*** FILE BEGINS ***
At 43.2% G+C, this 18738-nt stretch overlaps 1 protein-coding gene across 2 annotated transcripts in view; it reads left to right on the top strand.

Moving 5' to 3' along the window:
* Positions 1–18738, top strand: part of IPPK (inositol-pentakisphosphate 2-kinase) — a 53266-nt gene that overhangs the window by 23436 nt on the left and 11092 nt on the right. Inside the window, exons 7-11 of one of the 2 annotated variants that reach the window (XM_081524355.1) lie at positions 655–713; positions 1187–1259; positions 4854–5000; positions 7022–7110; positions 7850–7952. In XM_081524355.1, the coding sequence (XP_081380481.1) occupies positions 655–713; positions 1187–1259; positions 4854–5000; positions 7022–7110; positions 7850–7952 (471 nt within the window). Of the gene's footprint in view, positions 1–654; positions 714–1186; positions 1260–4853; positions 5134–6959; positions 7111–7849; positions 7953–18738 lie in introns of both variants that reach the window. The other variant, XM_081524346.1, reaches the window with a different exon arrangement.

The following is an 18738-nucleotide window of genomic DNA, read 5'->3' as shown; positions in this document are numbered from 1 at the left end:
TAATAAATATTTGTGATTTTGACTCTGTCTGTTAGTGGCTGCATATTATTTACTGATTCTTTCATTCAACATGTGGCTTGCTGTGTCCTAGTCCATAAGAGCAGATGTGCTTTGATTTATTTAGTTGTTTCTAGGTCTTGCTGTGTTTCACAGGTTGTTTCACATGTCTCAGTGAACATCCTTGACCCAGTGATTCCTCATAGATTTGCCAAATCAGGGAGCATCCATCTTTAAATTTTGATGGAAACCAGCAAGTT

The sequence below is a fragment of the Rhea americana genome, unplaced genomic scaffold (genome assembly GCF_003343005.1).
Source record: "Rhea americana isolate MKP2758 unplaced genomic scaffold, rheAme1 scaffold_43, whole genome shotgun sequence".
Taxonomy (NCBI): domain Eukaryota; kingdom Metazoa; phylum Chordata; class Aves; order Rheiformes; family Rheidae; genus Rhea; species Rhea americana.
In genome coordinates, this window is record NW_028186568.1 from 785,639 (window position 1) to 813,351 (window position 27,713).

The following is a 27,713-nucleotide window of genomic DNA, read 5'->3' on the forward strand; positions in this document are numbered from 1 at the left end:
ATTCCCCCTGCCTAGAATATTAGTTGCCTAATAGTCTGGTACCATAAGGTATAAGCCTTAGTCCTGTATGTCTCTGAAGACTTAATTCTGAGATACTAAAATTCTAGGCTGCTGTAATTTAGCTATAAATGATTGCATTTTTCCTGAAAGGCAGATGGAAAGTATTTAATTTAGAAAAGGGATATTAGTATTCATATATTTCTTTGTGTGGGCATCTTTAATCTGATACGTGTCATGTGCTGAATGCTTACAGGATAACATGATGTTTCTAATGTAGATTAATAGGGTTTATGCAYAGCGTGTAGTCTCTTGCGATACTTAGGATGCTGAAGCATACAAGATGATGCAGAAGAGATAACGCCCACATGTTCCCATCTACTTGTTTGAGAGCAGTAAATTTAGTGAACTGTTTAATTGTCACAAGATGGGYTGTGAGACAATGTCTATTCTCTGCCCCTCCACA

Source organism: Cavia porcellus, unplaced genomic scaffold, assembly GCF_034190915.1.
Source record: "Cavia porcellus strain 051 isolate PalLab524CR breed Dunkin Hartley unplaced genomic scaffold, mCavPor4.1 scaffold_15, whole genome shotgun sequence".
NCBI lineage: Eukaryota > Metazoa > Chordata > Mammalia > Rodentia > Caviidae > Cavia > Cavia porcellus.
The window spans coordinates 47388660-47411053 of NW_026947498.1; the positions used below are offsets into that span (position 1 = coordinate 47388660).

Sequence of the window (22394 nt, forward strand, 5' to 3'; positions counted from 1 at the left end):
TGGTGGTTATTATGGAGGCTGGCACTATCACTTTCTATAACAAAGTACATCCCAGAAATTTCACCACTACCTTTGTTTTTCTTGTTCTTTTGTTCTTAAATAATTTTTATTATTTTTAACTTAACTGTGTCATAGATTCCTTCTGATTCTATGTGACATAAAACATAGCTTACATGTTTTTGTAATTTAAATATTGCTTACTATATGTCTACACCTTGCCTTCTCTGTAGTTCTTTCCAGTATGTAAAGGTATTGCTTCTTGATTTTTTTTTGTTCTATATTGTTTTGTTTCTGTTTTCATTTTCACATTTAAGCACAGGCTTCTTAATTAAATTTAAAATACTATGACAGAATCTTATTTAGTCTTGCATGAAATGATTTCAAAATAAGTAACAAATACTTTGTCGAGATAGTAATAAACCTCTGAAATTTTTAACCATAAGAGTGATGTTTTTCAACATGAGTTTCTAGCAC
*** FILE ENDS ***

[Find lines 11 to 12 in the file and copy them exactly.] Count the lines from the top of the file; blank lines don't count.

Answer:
ATTCCCCCTGCCTAGAATATTAGTTGCCTAATAGTCTGGTACCATAAGGTATAAGCCTTAGTCCTGTATGTCTCTGAAGACTTAATTCTGAGATACTAAAATTCTAGGCTGCTGTAATTTAGCTATAAATGATTGCATTTTTCCTGAAAGGCAGATGGAAAGTATTTAATTTAGAAAAGGGATATTAGTATTCATATATTTCTTTGTGTGGGCATCTTTAATCTGATACGTGTCATGTGCTGAATGCTTACAGGATAACATGATGTTTCTAATGTAGATTAATAGGGTTTATGCAYAGCGTGTAGTCTCTTGCGATACTTAGGATGCTGAAGCATACAAGATGATGCAGAAGAGATAACGCCCACATGTTCCCATCTACTTGTTTGAGAGCAGTAAATTTAGTGAACTGTTTAATTGTCACAAGATGGGYTGTGAGACAATGTCTATTCTCTGCCCCTCCACA

Source organism: Cavia porcellus, unplaced genomic scaffold, assembly GCF_034190915.1.